We’ve been warned about frothiness for a while now, too. Not long after the 2008 crisis, talk of a housing bubble was already becoming part of the national discussion. Every bank CEO got questions about residential real estate. Soft landing, was the stock response. So far, there’s been no landing, soft or otherwise. Don’t buy a condo to flip it, was one banker’s warning. That was half a dozen years ago.
It’s easy to forget that Mark Carney was governor of the Bank of Canada back in embryonic bubble days, flagging the issue of household debt. Curiously, while the Bank of Canada has fretted for years about debt and housing, it has needed a robust housing market. As Mr. Carney’s successor, Stephen Poloz, told me in January, 2014, Canada’s economy is a three-legged stool – resources, manufacturing and housing. At that time, all we had was housing and oil and we know what happened to oil in the summer of that year.
One top real estate executive I had coffee with this spring confessed to me that he doesn’t know how to allocate capital right now. He said he told his staff, I don’t want to hear what you think. I want to hear what you know, complaining that they’ve been telling him rates would go up for the past eight years.
Even the U.S. Federal Reserve, which finally raised its target rate in December for the first time since 2006, seems unsure what to do next after just 38,000 jobs were created in May. By the way, does anyone else remember higher rates? The economy still functioned. Unfortunately, rates are stuck in quicksand now, because that’s what people are conditioned to expect – the only policy response available in the absence of courageous fiscal measures.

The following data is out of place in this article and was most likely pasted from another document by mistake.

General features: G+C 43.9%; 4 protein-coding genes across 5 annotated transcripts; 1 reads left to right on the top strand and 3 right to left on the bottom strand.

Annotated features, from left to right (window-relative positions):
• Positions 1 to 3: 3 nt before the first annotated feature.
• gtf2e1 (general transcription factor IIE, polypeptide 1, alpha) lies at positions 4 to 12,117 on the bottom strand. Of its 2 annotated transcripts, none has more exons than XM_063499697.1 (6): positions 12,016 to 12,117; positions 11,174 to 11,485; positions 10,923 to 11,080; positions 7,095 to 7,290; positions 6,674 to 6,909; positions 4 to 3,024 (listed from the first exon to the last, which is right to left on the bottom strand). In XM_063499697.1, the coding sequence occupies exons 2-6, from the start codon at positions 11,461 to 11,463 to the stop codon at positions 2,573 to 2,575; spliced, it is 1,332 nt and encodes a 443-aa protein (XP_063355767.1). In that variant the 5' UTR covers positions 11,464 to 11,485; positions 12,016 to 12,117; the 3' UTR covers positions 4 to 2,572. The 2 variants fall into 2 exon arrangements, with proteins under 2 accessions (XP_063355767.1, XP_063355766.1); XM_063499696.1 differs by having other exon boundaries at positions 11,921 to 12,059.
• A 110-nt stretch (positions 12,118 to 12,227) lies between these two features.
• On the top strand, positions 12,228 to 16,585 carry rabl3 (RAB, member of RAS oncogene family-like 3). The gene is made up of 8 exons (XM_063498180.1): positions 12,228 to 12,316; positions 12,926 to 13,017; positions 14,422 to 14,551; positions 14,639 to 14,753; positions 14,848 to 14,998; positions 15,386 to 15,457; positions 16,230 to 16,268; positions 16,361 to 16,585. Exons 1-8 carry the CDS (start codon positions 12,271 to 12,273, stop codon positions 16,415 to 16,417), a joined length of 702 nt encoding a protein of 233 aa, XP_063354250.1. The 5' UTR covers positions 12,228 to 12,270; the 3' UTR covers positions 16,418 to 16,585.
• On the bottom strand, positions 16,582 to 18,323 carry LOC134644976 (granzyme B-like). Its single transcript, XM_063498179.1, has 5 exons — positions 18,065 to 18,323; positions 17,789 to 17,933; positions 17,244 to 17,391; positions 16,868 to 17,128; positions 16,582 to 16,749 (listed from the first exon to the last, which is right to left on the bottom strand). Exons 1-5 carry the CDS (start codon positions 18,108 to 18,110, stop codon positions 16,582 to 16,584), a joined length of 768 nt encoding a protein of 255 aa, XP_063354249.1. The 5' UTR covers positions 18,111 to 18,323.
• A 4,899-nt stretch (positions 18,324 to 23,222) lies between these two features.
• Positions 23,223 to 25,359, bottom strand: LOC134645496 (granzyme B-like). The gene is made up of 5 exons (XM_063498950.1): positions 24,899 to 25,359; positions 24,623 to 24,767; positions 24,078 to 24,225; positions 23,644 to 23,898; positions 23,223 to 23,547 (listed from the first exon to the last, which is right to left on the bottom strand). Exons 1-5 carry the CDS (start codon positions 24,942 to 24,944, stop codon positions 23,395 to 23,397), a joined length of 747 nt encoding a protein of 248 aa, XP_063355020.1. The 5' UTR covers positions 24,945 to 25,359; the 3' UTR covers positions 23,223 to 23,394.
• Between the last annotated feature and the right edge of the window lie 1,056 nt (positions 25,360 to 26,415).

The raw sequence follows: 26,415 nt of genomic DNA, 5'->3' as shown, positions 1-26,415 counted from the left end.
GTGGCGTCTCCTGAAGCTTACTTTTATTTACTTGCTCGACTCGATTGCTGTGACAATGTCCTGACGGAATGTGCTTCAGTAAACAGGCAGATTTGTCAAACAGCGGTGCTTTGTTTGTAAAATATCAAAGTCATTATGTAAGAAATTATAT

A reminder that we got here because the Fed and the U.S. Securities and Exchange Commission blithely let unconscionable risks build up in the U.S. housing market and banking sector to the point where they had no clue about the fragility of the financial system. Speaking with former Fed chair Alan Greenspan in Montreal in 2012, I asked him whether, looking back, he would have done anything differently. He shook his head. Staggering. Who reflects on a global calamity that followed one’s 19-year tenure atop central banking without the humility to even consider having done something a little differently?
As for Vancouver and Toronto, maybe the market will get pricked. But the several policy interventions by Ottawa have yet to let any air out. Maybe those markets defy pricking, at least right now. Look at Manhattan’s residential market – it’s been nutty for ages, too. Yet people still buy there because they want to live in New York. Maybe Vancouver and Toronto will be the same for a very long time. People are desperate to get out of other places in the world and these are safe shores.
We’ve been jawboning forever about prices in Vancouver and Toronto, but only three things matter. Supply – not enough. Demand – lots. And affordability. As for the latter, with rates at rock bottom and lots of foreign buyers, the market is “affordable” for a select group, just enough to make prices crazy.
And the “what ifs” are endless. What if the polar ice caps melt and Manhattan finds itself underwater? People will move inland, maybe to Toronto! Maybe even Buffalo and Cleveland will have another heyday. What if that massive earthquake finally comes to the Pacific coast? Not to be flip about what could be a horrific disaster, but that would change the Vancouver market in seconds.
So while corporate leaders and well-intentioned policy makers can warn all they want, they clearly don’t know what’s going to happen any more than you or I do.